Steve and I have been vegetarian for the better part of our adult lives (Steve for his entire adult life and most of his high school years as well). For me, I stopped eating meat during my freshman year of college and never looked back. First it was beef, then chicken and turkey. I did eat seafood for some years after that, but gave it up sometime in my late 20s. For reasons I will get into in a later post, we did start eating some fish about two years ago. Besides seafood, I haven’t touched other meat for over 20 years now.
My reasons for initially not eating meat were taste. College cafeteria food used to be pretty nasty stuff. After I hadn’t eaten meat for a while, it just seemed gross to me. Over the years, my reasons expanded. Primarily, I have compassion for animals, and raising animals for meat is an extremely inefficient way to convert the Earth’s finite resources to food.
Overall, I had a pretty decent diet growing up. My family’s German roots influenced my dietary choices. We had plenty of meals with meat, potatoes, vegetables, and salad. I drank my fair share of whole milk growing up. I also ate plenty of cheese. My diet took a turn for the worse when I first gave up meat. In my early to mid 20s, I recall eating a lot of pasta with tomato sauce and vegetarian frozen dinners. Looking back, I don’t know how I survived. The funny thing is I was pretty heavy back then. In 1992 when I graduated college, I weighed about 35 lbs more than I do now!
I have to say, our household diet today is pretty healthy overall. We eat a lot of fresh vegetables (we're members of a pretty good CSA), beans, tofu and other soy products, nuts, and grains. I do eat eggs. My taste for them waxes and wanes though. We dabbled in veganism some years ago, but that effort was short lived due to my love of good cheeses. Today, I eat some cheese, sour cream, and an occasional yogurt. In spite of that, I could never drink cow milk. The thought of drinking milk actually makes me sick. I also have a few vices: sugar (it is addicting), caffeinated tea, and Sabra hummus. Even with the our vices, anyone perusing our cupboards and refrigerator won’t find more than a few "bad" items.
It happens that I am an avid reader about food and food related issues. All of my reading over the years has been very informative, yet sometimes overwhelming. There is definitely a lot of conflicting information out there. Sometimes it is hard to make sense of it all. On the other hand, there are some things that seem so obvious: Americans eat crap, are overweight, and unhealthy as a result. The most recent book that Steve and I read is Eating Animals by Jonathan Safran Foer. This is a very difficult book to read even for me. It is disturbing/enlightening on so many levels that I can only read a chapter or two at a time. I plan on writing more about the book in the New Year when I am completely done with it.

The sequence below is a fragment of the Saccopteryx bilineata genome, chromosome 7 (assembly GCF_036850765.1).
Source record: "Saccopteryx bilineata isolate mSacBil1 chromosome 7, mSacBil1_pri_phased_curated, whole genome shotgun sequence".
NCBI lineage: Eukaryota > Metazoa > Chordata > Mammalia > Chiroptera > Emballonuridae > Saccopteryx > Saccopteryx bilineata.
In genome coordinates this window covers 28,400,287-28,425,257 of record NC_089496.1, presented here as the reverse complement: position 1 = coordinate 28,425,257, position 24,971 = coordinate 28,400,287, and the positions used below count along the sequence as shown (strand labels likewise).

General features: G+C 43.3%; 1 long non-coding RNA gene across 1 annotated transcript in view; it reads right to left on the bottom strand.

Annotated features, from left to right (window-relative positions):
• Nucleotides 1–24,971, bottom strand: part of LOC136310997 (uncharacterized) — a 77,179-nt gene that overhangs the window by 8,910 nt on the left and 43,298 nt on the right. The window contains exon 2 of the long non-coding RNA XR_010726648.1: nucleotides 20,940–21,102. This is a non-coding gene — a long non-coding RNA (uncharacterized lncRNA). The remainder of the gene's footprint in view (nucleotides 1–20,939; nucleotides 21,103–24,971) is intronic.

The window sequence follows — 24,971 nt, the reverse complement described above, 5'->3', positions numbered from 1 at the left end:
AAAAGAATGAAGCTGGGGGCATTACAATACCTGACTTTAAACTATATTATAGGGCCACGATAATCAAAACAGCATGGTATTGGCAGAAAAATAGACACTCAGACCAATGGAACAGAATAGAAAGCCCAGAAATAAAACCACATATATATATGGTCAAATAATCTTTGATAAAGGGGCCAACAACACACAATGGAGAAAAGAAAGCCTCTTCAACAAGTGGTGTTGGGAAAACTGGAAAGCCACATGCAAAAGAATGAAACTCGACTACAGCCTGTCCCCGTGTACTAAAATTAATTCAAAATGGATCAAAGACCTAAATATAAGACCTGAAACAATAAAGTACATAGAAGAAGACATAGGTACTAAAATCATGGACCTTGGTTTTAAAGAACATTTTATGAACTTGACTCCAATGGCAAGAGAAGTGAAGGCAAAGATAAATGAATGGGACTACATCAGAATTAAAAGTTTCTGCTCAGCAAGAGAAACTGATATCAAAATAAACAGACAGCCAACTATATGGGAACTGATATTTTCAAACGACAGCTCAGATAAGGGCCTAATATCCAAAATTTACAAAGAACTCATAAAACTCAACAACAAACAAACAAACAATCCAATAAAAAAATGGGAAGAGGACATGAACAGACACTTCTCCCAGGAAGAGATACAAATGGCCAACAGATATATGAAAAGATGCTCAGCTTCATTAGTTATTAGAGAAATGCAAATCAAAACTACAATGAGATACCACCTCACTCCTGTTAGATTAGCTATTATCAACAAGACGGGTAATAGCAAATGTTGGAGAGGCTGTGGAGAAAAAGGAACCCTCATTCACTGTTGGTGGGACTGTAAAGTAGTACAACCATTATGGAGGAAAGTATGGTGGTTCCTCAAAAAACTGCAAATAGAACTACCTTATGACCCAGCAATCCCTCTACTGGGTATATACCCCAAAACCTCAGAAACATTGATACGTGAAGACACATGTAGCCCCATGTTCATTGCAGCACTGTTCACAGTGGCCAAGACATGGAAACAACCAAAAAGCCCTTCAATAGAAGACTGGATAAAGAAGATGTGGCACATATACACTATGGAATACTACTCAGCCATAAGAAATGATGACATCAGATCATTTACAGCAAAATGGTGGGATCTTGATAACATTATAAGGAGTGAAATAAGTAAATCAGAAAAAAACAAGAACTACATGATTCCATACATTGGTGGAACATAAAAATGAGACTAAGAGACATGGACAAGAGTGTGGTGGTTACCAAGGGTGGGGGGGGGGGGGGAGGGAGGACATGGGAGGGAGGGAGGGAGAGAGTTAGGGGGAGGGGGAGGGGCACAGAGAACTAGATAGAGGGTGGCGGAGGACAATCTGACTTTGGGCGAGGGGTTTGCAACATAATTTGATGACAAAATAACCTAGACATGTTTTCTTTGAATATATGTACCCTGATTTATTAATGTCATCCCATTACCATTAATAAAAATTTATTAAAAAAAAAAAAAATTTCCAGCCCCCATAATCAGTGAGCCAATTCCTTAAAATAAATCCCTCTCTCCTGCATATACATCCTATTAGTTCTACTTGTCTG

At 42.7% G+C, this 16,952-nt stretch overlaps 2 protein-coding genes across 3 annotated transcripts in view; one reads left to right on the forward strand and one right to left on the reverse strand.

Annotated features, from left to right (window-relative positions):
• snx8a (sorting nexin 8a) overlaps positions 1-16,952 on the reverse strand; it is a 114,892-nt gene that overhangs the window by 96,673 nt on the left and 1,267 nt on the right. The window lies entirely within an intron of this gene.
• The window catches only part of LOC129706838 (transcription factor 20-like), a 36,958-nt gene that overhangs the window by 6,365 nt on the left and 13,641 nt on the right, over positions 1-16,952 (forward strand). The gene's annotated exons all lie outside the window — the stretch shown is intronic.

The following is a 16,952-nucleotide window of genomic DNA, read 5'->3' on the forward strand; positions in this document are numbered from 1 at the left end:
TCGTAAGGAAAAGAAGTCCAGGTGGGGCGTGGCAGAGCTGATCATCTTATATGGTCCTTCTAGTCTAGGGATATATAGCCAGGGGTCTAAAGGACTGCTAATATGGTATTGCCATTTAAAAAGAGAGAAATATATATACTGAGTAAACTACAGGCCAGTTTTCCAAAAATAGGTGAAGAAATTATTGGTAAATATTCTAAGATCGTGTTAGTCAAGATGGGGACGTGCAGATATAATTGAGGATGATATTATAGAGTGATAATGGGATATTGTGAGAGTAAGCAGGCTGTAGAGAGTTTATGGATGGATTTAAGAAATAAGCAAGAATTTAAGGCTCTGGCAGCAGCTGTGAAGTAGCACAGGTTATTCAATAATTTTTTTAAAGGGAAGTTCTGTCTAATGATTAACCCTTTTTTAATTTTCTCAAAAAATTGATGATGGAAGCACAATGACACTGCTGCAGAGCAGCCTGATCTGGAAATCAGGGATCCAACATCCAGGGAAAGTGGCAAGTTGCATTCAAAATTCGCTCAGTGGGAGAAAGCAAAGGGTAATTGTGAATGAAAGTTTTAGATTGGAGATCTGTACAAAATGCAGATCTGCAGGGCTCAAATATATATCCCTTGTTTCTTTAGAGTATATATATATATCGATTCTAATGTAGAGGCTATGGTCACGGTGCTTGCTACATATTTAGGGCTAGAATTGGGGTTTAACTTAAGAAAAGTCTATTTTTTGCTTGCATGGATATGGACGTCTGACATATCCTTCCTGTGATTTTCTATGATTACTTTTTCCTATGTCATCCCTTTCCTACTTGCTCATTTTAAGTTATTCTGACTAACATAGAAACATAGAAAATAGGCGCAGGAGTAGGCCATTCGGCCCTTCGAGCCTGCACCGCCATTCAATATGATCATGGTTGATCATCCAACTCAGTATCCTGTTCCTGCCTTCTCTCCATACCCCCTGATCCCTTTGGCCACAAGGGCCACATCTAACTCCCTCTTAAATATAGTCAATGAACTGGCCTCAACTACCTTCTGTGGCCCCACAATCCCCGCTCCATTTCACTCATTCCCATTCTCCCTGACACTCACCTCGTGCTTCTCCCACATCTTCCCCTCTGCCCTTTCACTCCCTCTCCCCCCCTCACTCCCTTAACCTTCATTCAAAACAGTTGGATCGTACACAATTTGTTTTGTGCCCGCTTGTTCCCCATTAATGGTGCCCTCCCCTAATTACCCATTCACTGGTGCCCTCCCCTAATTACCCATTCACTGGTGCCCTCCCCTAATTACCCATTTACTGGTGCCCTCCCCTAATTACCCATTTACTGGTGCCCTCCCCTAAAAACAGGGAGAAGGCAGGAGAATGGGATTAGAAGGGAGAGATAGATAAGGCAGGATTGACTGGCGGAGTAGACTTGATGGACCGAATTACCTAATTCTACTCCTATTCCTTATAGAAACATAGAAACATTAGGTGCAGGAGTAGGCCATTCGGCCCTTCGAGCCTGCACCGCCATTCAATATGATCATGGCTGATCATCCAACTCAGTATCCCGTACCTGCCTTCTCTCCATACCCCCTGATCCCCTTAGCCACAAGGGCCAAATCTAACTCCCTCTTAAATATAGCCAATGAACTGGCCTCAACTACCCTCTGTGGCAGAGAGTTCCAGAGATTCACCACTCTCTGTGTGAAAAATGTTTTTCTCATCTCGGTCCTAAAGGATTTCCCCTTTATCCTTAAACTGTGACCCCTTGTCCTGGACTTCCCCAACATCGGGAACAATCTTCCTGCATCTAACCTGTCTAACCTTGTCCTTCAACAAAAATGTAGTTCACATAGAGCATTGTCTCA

While this isn't a full list of resources, here are some links to information about food that that I have found helpful.
Michael Pollan: Author of The Omnivore's Dilemma and In Defense of Food. Both books are good. If you read just one, read In Defense of Food. It is a must read.
Mark Hyman: Author of Ultra-Metabolism and The UltraMind Solution. He also has a blog on his website. Dr. Hyman provides convincing evidence that good food is essential for a sharp, clear mind and, like Dr. Weil below, makes the case that basic dietary changes go a long way for overall health and longevity.
Andrew Weil: Author of Eating Well for Optimum Health and several other books about health and wellness. He is kind of a classic hippy guy. Dr. Weil is a pioneer in merging traditional with nontraditional medicine. He and Mark Hyman above point out that many of our medical problems can be treated by dietary changes instead of pills. It is kind of scary that such simplicity is considered "nontraditional."
Food Inc.: Probably the best documentary on food. Good website on how to take action.
The Future of Food: Watched this before Food Inc. It covers a lot of the same issues.
Happy Healthy Long Life: Great blog from a medical librarian. She follows Dr. Esselstyn's heart disease prevention diet (a pretty strict diet including no oils, which I could never do). The site is full of various summaries of research on food and health issues. No need to read hundreds of books and studies yourself! My friend Kara in Seattle turned me onto her.
Adventures in Veganism: This is a plug for a blog written by Steve's cousin who lives in D.C. He decided to be a vegan about two years ago. The site has great pictures of awesome looking food. The pictures show that vegan/vegetarian food can be great food!
So why am I writing about this? Well, to start, the issue of food is extremely important on a personal level, but also at a policy level. Second, I am often conflicted with some of our food choices for both ethical and health reasons. After reading our latest book, Steve decided that we should go vegan. Following some discussion though, we decided to try something a little different. Instead of just flipping the switch, we are going to embark on a “Family Food Challenge” during each month of 2011. I have no idea what all the challenges will be, but I have ideas for five or six. Our first challenge will be going dairy free. I think the food challenges will a good way to try something without a big commitment. And supposedly it takes a month to form a new habit.
My goal is not to alienate people about their food choices, but to discuss the challenges involved with ethical and healthy eating. Unlike Lily, who is meeting a sheep that became lunch a few minutes later, we are so far removed from our food that we have no idea where it comes from, what is in it, or what bad things result from its production.
Hopefully in the process, the Prager Family can finally purge its remaining bad habits. Cheers to a happy and healthy 2011!